Children who receive antibiotics often during childhood gain weight significantly faster than those who don’t, researchers found.
The findings suggest that antibiotics may have a compounding effect on body mass index, a measure often used to determine whether someone is at a healthy weight. Says study leader Brian S. Schwartz, a professor of environmental health sciences at the Johns Hopkins University Bloomberg School of Public Health:
“Your BMI may be forever altered by the antibiotics you take as a child. Our data suggest that, every time we give an antibiotic to kids, they gain weight faster over time.”
Antibiotics 7 or More Times
Schwartz and his colleagues analyzed electronic health records on 163,820 children between 3 and 18 years old who were patients of Pennsylvania’s Geisinger Health System. They examined body weight and height, which are used to determine BMI, and antibiotic use in the previous year as well as any earlier years for which Geisinger had records.
At age 15, children who had taken antibiotics seven or more times during childhood weighed about 3 pounds more than those who received no antibiotics, they found. Approximately 21 percent of the kids in the study, or almost 30,000 children, had received seven or more prescriptions during childhood.
Schwartz says that the weight gain among those frequently prescribed antibiotics is likely an underestimate. Children were not necessarily Geisinger patients throughout childhood, and the health system would not have records of antibiotics prescribed elsewhere.
“While the magnitude of the weight increase attributable to antibiotics may be modest by the end of childhood, our finding that the effects are cumulative raises the possibility that these effects continue and are compounded into adulthood,” Schwartz says.
Scientists working with penicillin learned early on that it caused weight gain in animals.
This led to the modern industrial farming practice of including small quantities of antibiotics in daily animal feed to fatten up the animals in an accelerated time frame. So a connection between antibiotics and weight gain does make biological sense, Schwartz says.
In humans, there has been growing evidence that antibiotics could lead to weight gain because of the effect that the drugs have on the microbiota, or the microorganisms that inhabit the body.
There are 10 times more bacterial cells in the human body than our own cells. Many do their work in the gastrointestinal tract, helping the body digest food and absorb nutrients.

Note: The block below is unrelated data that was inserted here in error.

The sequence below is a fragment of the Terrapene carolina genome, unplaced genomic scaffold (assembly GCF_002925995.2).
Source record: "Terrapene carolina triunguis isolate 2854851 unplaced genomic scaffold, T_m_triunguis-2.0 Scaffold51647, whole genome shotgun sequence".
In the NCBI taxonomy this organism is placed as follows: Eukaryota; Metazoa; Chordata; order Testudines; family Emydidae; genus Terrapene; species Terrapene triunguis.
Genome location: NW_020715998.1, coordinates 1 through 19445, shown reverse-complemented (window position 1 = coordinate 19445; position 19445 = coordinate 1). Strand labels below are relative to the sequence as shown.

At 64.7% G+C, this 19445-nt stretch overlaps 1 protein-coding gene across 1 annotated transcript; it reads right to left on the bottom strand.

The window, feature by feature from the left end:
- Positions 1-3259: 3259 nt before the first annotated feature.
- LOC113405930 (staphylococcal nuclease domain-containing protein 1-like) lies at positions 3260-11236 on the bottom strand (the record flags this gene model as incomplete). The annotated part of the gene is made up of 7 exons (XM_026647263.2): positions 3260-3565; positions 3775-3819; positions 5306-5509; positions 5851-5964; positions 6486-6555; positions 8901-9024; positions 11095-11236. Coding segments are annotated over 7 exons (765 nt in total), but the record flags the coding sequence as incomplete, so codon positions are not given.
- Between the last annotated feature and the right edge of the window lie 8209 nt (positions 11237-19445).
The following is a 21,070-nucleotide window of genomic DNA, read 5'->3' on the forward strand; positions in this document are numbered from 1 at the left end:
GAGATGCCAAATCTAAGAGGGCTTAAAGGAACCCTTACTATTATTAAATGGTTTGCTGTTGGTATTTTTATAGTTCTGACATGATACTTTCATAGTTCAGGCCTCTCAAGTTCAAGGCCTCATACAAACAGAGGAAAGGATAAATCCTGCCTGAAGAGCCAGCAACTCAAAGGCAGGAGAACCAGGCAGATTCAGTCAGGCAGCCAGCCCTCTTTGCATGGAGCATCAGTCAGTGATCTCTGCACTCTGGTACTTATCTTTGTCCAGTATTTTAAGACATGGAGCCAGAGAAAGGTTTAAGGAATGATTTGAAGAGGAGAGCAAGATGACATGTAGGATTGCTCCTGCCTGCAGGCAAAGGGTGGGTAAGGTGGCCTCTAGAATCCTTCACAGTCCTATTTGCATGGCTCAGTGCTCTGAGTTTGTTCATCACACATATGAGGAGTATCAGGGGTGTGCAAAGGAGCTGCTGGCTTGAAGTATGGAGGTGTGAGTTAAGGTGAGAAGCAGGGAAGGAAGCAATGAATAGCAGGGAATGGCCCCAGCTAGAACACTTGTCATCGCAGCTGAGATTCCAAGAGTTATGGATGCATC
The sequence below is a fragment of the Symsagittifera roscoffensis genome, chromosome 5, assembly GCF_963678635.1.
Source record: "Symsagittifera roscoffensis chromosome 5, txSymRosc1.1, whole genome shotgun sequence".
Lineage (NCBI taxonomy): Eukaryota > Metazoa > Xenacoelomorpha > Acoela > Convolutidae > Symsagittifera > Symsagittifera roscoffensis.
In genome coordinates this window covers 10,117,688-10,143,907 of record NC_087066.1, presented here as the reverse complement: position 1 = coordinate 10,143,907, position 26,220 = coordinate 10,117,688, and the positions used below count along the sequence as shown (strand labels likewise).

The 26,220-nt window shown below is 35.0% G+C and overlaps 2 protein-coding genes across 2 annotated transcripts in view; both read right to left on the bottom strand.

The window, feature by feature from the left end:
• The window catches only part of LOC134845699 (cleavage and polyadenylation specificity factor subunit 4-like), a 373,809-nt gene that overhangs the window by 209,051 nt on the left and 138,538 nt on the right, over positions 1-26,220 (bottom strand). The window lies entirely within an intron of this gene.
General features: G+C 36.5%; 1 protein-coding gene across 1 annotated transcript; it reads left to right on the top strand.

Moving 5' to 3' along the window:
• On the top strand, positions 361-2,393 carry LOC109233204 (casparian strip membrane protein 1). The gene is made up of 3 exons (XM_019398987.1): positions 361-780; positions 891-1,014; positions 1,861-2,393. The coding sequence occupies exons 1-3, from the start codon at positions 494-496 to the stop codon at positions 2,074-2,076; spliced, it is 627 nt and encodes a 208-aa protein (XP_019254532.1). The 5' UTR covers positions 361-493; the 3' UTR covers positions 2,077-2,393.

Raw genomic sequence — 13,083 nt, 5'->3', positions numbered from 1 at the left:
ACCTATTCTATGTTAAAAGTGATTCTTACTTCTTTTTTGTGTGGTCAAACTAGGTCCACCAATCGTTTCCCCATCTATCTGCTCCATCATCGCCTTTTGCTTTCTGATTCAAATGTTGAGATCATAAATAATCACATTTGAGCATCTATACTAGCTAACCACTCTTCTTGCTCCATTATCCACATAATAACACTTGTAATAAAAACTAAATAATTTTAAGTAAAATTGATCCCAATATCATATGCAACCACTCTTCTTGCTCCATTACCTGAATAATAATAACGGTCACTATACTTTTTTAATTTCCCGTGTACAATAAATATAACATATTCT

Antibiotics kill off harmful bacteria but with collateral damage to bacteria vital to gastrointestinal health. Research has shown that repeated antibiotics use can forever change the microbiota, altering the way it breaks down food and increasing calories absorbed. This, in turn, can increase weight gain.
Prior studies had suggested that use in the youngest children may cause weight gain, but this study shows that use at any age during childhood contributes to weight gain that accelerates with age.
Schwartz says he thinks that physicians are becoming more judicious in their prescribing, but that can be difficult. Parents often demand antibiotics for apparent cold viruses and other ailments that the drugs cannot treat.
There have long been concerns that excessive antibiotic use is making bacterial strains resistant to potentially lifesaving drugs. But this study suggests that antibiotics also can have long-term negative effects in individual children, he says.
“Systematic antibiotics should be avoided except when strongly indicated,” Schwartz says. “From everything we are learning, it is more important than ever for physicians to be the gatekeepers and keep their young patients from getting drugs that not only won’t help them but may hurt them in the long run.”
B S Schwartz, et al.
Antibiotic use and childhood body mass index trajectory
International Journal of Obesity doi: 10.1038/ijo.2015.218
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